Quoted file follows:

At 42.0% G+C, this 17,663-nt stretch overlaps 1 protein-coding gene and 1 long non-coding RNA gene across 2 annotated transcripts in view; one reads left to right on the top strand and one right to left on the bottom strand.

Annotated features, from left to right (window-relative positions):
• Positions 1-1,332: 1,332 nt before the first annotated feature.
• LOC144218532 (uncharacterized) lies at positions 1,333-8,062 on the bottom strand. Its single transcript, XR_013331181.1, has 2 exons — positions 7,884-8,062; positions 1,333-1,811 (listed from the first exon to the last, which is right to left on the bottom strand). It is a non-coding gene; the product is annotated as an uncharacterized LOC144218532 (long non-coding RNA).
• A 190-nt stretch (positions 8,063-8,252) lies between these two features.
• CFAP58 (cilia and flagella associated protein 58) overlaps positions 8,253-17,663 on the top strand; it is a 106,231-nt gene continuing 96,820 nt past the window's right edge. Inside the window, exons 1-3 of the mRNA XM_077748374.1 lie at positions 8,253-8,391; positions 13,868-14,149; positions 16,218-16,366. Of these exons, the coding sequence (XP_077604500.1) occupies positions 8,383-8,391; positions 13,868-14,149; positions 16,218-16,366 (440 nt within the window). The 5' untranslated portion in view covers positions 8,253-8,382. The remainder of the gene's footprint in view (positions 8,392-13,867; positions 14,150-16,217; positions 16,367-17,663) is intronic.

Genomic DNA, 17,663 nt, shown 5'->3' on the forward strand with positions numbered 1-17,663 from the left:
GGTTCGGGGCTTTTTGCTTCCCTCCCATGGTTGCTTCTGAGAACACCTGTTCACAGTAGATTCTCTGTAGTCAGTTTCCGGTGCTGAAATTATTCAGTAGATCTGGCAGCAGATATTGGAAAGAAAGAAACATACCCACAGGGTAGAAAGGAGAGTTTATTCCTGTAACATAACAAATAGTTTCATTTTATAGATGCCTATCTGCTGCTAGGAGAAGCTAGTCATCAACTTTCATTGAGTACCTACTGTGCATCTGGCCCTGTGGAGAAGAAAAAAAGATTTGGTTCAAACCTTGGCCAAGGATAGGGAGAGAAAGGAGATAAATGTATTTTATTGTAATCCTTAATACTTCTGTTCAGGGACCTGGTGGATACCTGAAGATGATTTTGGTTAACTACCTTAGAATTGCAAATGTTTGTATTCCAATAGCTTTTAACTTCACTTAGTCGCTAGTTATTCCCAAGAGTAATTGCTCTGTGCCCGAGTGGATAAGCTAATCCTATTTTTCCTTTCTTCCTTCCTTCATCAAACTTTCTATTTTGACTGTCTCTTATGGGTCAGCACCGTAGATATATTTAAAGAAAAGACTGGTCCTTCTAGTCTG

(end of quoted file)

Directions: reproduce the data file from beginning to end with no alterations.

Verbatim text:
At 42.0% G+C, this 17,663-nt stretch overlaps 1 protein-coding gene and 1 long non-coding RNA gene across 2 annotated transcripts in view; one reads left to right on the top strand and one right to left on the bottom strand.

Annotated features, from left to right (window-relative positions):
• Positions 1-1,332: 1,332 nt before the first annotated feature.
• LOC144218532 (uncharacterized) lies at positions 1,333-8,062 on the bottom strand. Its single transcript, XR_013331181.1, has 2 exons — positions 7,884-8,062; positions 1,333-1,811 (listed from the first exon to the last, which is right to left on the bottom strand). It is a non-coding gene; the product is annotated as an uncharacterized LOC144218532 (long non-coding RNA).
• A 190-nt stretch (positions 8,063-8,252) lies between these two features.
• CFAP58 (cilia and flagella associated protein 58) overlaps positions 8,253-17,663 on the top strand; it is a 106,231-nt gene continuing 96,820 nt past the window's right edge. Inside the window, exons 1-3 of the mRNA XM_077748374.1 lie at positions 8,253-8,391; positions 13,868-14,149; positions 16,218-16,366. Of these exons, the coding sequence (XP_077604500.1) occupies positions 8,383-8,391; positions 13,868-14,149; positions 16,218-16,366 (440 nt within the window). The 5' untranslated portion in view covers positions 8,253-8,382. The remainder of the gene's footprint in view (positions 8,392-13,867; positions 14,150-16,217; positions 16,367-17,663) is intronic.

Genomic DNA, 17,663 nt, shown 5'->3' on the forward strand with positions numbered 1-17,663 from the left:
GGTTCGGGGCTTTTTGCTTCCCTCCCATGGTTGCTTCTGAGAACACCTGTTCACAGTAGATTCTCTGTAGTCAGTTTCCGGTGCTGAAATTATTCAGTAGATCTGGCAGCAGATATTGGAAAGAAAGAAACATACCCACAGGGTAGAAAGGAGAGTTTATTCCTGTAACATAACAAATAGTTTCATTTTATAGATGCCTATCTGCTGCTAGGAGAAGCTAGTCATCAACTTTCATTGAGTACCTACTGTGCATCTGGCCCTGTGGAGAAGAAAAAAAGATTTGGTTCAAACCTTGGCCAAGGATAGGGAGAGAAAGGAGATAAATGTATTTTATTGTAATCCTTAATACTTCTGTTCAGGGACCTGGTGGATACCTGAAGATGATTTTGGTTAACTACCTTAGAATTGCAAATGTTTGTATTCCAATAGCTTTTAACTTCACTTAGTCGCTAGTTATTCCCAAGAGTAATTGCTCTGTGCCCGAGTGGATAAGCTAATCCTATTTTTCCTTTCTTCCTTCCTTCATCAAACTTTCTATTTTGACTGTCTCTTATGGGTCAGCACCGTAGATATATTTAAAGAAAAGACTGGTCCTTCTAGTCTG